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Federal Housing Finance Agency v. JPMorgan Chase & Co.

United States District Court, Second Circuit

September 25, 2013

FEDERAL HOUSING FINANCE AGENCY, Plaintiff,
v.
JPMORGAN CHASE & CO., et al., Defendants; And other FHFA cases.

Philippe Z. Selendy, Richard A. Schirtzer, Adam M. Abensohn, Andrew R. Dunlap, David B. Schwartz, Quinn Emanuel Urquhart & Sullivan, LLP, New York, New York, for the plaintiff.

Marc E. Kasowitz, Christopher P. Johnson, Michael A. Hanin, Kanchana Wangkeo Leung, Kasowitz, Benson, Torres & Friedman LLP, New York, New York, for Defendants JPMorgan Chase & Co., JPMorgan Chase Bank, N.A., J.P. Morgan Mortgage Acquisition Corporation, J.P. Morgan Securities LLC, J.P. Morgan Acceptance Corporation I, Bear Stearns & Co., Inc., EMC Mortgage LLC, Structured Asset Mortgage Investments II Inc., Bear Stearns Asset Backed Securities I LLC, WaMu Asset Acceptance Corporation, WaMu Capital Corporation, Washington Mutual Mortgage Securities Corporation, Long Beach Securities Corporation and certain of the Individual Defendants.

Penny Shane, Sharon L. Nelles, Jonathan M. Sedlak, Yavar Bathaee, Sullivan & Cromwell LLP, New York, New York for Defendants Barclays Capital Inc., Barclays Bank PLC, Securitized Asset Backed Receivables LLC, Paul Menefee, John Carroll, and Michael Wade.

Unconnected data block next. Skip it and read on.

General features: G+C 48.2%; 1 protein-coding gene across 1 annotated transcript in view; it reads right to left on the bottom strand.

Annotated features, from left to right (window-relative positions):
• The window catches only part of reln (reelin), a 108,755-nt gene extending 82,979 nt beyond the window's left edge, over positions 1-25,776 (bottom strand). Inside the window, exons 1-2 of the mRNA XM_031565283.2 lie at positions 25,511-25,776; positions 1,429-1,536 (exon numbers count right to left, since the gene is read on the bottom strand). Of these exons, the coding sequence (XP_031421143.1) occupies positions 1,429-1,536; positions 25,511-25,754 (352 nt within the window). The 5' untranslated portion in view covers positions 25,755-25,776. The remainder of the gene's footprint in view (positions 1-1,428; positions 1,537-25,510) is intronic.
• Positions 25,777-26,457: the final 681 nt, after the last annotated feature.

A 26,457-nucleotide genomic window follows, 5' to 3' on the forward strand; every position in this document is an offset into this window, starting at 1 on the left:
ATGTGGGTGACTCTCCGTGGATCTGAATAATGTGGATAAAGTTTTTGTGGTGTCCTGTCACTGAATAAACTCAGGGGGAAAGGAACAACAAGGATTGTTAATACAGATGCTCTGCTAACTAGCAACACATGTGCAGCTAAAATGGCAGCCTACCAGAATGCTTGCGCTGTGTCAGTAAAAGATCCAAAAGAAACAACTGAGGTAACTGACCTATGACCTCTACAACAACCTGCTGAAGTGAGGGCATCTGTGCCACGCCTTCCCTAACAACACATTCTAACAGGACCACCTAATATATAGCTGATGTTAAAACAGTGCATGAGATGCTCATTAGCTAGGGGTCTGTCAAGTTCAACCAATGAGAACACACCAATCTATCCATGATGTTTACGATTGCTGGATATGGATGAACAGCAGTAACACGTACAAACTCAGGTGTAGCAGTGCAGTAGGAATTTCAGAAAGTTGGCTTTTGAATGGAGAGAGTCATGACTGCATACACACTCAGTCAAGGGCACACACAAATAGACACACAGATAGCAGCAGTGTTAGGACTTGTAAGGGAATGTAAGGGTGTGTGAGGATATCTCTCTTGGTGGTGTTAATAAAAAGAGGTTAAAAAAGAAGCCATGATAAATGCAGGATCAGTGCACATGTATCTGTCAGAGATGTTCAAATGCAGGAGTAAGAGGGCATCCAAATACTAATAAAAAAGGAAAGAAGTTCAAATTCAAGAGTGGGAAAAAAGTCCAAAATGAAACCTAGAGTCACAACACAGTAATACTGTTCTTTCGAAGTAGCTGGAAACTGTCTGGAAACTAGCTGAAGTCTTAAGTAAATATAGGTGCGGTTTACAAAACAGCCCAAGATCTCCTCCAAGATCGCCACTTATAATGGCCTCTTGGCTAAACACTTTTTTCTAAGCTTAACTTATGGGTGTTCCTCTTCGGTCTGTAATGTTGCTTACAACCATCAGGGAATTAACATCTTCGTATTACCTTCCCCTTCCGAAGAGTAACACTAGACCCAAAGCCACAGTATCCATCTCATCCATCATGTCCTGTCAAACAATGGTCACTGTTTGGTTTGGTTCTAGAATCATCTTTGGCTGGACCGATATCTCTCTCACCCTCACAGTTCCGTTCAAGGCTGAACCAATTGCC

David H. Braff, Brian T. Frawley, Jeffrey T. Scott, Joshua Fritsch, SULLIVAN & CROMWELL LLP, New York, NY, for Defendants Credit Suisse Securities (USA) LLC, Credit Suisse Holdings (USA), Inc., Credit Suisse (USA), Inc., DLJ Mortgage Capital, Inc., Credit Suisse First Boston Mortgage Securities Corporation, Asset Backed Securities Corporation, Credit Suisse First Boston Mortgage Acceptance Corporation, Andrew A. Kimura, Jeffrey A. Altabef, Evelyn Echevarria, Michael A. Marriott, Zev Kindler, Thomas E. Siegler, Thomas Zingalli, Carlos Onis, Steven L. Kantor, Joseph M. Donovan, Juliana Johnson, and Greg Richter.

Richard W. Clary, Richard J. Stark, Michael T. Reynolds, Lauren A. Moskowitz, CRAVATH, SWAINE & MOORE LLP, New York, NY, for Defendants Goldman, Sachs & Co., GS Mortgage Securities Corp., Goldman Sachs Mortgage Company, The Goldman Sachs Group, Inc., Goldman Sachs Real Estate Funding Corp., Peter C. Aberg, Howard S. Altarescu, Robert J. Christie, Kevin Gasvoda, Michelle Gill, David J. Rosenblum, Jonathan S. Sobel, Daniel L. Sparks, and Mark Weiss.